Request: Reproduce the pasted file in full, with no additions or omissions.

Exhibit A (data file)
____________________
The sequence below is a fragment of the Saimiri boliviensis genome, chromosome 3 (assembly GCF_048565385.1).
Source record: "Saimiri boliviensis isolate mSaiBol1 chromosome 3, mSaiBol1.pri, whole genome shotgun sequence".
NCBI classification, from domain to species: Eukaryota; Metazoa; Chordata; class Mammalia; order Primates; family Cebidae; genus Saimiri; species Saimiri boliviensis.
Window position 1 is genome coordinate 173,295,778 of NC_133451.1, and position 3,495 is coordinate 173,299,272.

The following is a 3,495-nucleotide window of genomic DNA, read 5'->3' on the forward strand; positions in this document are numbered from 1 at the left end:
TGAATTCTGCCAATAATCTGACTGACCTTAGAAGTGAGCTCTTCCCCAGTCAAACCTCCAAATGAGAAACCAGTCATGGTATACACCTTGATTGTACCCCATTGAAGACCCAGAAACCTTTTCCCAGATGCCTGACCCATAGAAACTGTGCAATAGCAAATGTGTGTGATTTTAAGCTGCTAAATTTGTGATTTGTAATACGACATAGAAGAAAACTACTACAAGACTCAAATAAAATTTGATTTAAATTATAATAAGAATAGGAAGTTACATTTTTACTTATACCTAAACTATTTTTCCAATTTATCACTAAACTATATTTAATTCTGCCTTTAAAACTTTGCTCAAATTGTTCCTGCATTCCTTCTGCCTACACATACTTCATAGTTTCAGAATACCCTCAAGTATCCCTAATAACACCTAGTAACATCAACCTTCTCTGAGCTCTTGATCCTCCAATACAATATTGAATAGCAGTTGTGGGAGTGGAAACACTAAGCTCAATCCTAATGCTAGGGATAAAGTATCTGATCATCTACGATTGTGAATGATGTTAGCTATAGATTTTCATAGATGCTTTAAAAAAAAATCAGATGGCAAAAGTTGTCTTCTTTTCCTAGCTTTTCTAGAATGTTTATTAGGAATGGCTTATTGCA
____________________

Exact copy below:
The sequence below is a fragment of the Saimiri boliviensis genome, chromosome 3 (assembly GCF_048565385.1).
Source record: "Saimiri boliviensis isolate mSaiBol1 chromosome 3, mSaiBol1.pri, whole genome shotgun sequence".
NCBI classification, from domain to species: Eukaryota; Metazoa; Chordata; class Mammalia; order Primates; family Cebidae; genus Saimiri; species Saimiri boliviensis.
Window position 1 is genome coordinate 173,295,778 of NC_133451.1, and position 3,495 is coordinate 173,299,272.

The following is a 3,495-nucleotide window of genomic DNA, read 5'->3' on the forward strand; positions in this document are numbered from 1 at the left end:
TGAATTCTGCCAATAATCTGACTGACCTTAGAAGTGAGCTCTTCCCCAGTCAAACCTCCAAATGAGAAACCAGTCATGGTATACACCTTGATTGTACCCCATTGAAGACCCAGAAACCTTTTCCCAGATGCCTGACCCATAGAAACTGTGCAATAGCAAATGTGTGTGATTTTAAGCTGCTAAATTTGTGATTTGTAATACGACATAGAAGAAAACTACTACAAGACTCAAATAAAATTTGATTTAAATTATAATAAGAATAGGAAGTTACATTTTTACTTATACCTAAACTATTTTTCCAATTTATCACTAAACTATATTTAATTCTGCCTTTAAAACTTTGCTCAAATTGTTCCTGCATTCCTTCTGCCTACACATACTTCATAGTTTCAGAATACCCTCAAGTATCCCTAATAACACCTAGTAACATCAACCTTCTCTGAGCTCTTGATCCTCCAATACAATATTGAATAGCAGTTGTGGGAGTGGAAACACTAAGCTCAATCCTAATGCTAGGGATAAAGTATCTGATCATCTACGATTGTGAATGATGTTAGCTATAGATTTTCATAGATGCTTTAAAAAAAAATCAGATGGCAAAAGTTGTCTTCTTTTCCTAGCTTTTCTAGAATGTTTATTAGGAATGGCTTATTGCA